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May 2014

Why seed treatment is so vital for cereals


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Nobody said feeding the world's rising population would be easy. But that's exactly what cereals farmers do every day – growing wheat in Canada, rice in India, or other staples that people depend on worldwide. But these key crops present growers with challenges as diverse as the cereals themselves. That makes seed treatment essential.

Protecting vital crops

According to the UN Food and Agriculture Organization, corn, wheat and rice account for a whopping 87 percent of global grain production and 43 percent of total food calories. Dr. Gerhard Feurer from Bayer SeedGrowth sees potential danger lurking where most people might simply see a field of wheat waving gently in the breeze. “In one country it could be a fungal root rot and somewhere else a horde of hungry leaf beetles,” he explains. Although cereal farmers have to contend with such a broad range of threats, Bayer can draw on an unparalleled wealth of experience helping them protect their harvests. In fact, the company revolutionized crop protection a century ago with a mercury-based seed treatment for cereals – a major advance that improved yields.
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Working with a century of experience

“It all started with Uspulun in 1914,” Dr. Feurer says, referring to a chlorophenol-mercury product used to combat fungal pathogens. Over the past 100 years, Bayer's portfolio of SeedGrowth products has been steadily improved upon to increase their efficacy and reduce their environmental impact. Key milestones include the fungicide Baytan and the insecticide Gaucho. Both are now indispensible to farmers around the globe who use them to protect major cereal crops such as wheat and barley.

Maize, wheat and rice account for 87% of worldwide grain production and 43 % of total food calories.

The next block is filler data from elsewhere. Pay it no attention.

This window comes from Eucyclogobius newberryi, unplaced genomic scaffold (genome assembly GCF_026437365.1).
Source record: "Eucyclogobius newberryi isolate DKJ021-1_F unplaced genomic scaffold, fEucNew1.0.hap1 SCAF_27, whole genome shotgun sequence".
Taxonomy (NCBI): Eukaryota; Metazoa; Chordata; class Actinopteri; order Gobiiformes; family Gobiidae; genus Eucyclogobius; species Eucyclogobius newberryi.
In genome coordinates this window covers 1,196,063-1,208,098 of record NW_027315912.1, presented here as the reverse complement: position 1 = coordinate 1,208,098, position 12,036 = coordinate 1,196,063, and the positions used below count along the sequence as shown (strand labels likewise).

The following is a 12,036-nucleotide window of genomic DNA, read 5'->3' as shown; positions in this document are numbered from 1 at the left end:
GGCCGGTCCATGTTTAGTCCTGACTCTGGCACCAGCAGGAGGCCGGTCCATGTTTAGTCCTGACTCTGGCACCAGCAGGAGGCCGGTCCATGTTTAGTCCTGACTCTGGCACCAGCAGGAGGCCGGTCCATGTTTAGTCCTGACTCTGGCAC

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Looking to the future

But Bayer is already looking to the next century when cereals could face growing environmental threats and stricter government regulations. Since cereal farming is usually a high-volume business, concerns about dust are quite prevalent. And with maximum allowed dust levels set to sink in the coming years, everyone involved in the process from seed treatment application to harvest will have to work together to reduce it. “Certification of application sites, improved dust cleaning processes, products and coatings with dust-binding properties, adopted processes and seed drills on the farm will help limit dust exposure in the future,” says Dr. Feurer.

Adapting to climate change

Climate change could also put the world's crucial cereal crops at risk in the coming decades. “We are seeing deviations from the normal temperature much more frequently than in the past,” says Byron Richard, a U.S. wheat farmer planting tens of thousands of acres in Belfield, North Dakota. Elsewhere, the concern is a lack of rain. “Dry periods seem to last longer today than they used to,” says Christoph Büren, a cereal farmer with over 1,000 acres in the Marne region of France.

Deviations from the normal temperature are happening much more frequently than in the past.
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Getting the most out of a crop

But regardless whether the threat is drought or a hungry beetle, Bayer's focus in seed treatments for cereals remains firmly fixed on helping its customers get the most out of their crop. “While traditionally control of pest and diseases was the main focus for seed treatment, the future might see products supporting plants stressed by drought or frost,” says Dr. Feurer. And that, in turn, will help cereal farmers to continue feeding the world’s population.

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